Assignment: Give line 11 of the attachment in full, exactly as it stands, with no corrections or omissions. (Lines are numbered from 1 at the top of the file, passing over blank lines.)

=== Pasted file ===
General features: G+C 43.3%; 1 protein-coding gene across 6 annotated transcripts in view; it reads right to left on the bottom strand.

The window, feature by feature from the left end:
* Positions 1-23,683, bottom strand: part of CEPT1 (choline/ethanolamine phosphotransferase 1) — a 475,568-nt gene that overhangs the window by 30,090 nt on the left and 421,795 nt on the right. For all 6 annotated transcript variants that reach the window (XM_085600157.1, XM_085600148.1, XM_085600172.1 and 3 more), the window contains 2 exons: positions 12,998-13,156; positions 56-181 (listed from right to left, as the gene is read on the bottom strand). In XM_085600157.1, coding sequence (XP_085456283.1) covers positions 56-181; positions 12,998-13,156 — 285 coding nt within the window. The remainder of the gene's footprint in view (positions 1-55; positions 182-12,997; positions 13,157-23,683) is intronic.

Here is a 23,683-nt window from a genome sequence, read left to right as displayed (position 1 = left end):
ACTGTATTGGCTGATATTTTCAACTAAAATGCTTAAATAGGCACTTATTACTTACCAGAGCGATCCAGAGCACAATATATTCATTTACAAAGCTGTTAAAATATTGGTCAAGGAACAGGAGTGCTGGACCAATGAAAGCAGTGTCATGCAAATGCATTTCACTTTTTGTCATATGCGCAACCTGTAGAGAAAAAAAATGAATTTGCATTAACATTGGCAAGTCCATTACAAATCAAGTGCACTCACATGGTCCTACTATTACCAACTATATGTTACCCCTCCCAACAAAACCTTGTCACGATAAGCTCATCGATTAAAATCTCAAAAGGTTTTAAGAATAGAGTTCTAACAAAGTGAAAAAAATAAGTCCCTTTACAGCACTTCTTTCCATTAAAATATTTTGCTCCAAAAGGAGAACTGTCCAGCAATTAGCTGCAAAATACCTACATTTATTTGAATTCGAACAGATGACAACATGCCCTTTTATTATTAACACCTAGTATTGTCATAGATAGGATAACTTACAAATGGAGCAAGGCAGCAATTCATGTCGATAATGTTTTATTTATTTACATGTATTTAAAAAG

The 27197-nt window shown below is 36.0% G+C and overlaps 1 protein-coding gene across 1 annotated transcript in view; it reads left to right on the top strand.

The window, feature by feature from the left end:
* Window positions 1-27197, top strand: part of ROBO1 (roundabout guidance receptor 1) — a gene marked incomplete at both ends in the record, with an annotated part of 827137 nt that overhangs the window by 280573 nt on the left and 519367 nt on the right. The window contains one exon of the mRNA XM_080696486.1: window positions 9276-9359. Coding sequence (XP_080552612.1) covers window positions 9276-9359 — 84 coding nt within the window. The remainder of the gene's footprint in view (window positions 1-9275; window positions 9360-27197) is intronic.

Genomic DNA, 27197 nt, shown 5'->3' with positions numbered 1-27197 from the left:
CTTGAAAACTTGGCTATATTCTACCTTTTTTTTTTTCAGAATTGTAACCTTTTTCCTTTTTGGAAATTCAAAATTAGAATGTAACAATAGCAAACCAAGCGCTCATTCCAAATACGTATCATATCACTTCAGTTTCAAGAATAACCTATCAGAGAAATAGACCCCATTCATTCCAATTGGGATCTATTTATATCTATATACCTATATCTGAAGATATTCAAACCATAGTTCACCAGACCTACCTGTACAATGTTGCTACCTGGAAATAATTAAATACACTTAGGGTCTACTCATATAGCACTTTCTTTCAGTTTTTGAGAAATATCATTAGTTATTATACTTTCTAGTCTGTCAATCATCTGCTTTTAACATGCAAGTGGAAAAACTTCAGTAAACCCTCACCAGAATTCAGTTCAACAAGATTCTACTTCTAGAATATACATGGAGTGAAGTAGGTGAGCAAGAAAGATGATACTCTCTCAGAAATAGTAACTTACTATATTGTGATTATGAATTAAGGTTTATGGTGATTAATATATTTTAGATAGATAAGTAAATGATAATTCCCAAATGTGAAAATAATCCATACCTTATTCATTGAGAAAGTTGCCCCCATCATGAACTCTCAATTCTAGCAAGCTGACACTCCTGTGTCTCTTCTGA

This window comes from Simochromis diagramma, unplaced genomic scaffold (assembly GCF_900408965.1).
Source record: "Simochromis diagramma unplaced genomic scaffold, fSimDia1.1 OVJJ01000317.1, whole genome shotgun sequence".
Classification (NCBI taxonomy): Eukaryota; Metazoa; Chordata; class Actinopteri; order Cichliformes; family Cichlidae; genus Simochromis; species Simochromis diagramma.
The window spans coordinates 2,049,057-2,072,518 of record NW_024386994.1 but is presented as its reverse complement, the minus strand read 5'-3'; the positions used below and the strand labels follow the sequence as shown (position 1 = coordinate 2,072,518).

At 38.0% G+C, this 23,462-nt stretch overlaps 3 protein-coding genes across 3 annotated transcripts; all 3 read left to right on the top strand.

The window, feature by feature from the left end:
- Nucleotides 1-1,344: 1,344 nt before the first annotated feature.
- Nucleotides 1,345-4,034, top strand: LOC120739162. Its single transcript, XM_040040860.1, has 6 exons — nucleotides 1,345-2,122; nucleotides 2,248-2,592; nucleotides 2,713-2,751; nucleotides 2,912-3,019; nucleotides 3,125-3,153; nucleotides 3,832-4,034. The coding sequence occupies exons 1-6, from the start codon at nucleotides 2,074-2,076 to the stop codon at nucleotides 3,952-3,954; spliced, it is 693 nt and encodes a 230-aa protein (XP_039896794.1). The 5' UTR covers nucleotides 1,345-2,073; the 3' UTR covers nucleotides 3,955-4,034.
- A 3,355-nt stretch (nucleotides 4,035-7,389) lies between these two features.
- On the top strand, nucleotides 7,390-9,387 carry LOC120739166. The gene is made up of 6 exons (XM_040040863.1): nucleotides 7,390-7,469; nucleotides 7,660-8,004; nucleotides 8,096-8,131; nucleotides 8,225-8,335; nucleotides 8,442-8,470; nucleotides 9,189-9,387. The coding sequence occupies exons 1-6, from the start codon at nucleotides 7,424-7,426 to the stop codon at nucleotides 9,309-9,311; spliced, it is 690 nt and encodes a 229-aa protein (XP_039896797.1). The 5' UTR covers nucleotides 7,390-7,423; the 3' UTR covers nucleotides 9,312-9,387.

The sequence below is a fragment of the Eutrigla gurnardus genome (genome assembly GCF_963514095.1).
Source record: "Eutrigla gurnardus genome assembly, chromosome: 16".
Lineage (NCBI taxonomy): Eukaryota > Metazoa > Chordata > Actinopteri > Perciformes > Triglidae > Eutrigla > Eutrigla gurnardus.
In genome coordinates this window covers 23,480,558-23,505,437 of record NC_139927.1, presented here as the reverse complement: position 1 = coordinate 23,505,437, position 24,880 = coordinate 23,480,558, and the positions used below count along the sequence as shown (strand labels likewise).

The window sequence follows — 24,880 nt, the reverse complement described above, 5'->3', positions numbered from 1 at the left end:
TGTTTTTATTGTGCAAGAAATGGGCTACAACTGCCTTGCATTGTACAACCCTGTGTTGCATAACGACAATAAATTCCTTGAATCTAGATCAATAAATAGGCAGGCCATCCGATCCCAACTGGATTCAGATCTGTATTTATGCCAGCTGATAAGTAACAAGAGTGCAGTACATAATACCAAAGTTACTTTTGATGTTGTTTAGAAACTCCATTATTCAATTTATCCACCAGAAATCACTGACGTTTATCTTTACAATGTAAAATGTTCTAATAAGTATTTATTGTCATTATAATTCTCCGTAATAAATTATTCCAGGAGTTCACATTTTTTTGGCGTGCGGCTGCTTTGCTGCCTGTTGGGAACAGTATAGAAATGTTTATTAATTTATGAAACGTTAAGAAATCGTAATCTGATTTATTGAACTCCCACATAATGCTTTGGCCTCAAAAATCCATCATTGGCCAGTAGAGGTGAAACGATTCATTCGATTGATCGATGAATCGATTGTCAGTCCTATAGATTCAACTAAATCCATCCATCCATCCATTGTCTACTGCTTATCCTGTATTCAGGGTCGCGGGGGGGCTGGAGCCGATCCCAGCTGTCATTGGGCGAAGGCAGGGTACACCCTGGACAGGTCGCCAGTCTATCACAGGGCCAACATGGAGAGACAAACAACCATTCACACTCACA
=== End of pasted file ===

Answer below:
This window comes from Simochromis diagramma, unplaced genomic scaffold (assembly GCF_900408965.1).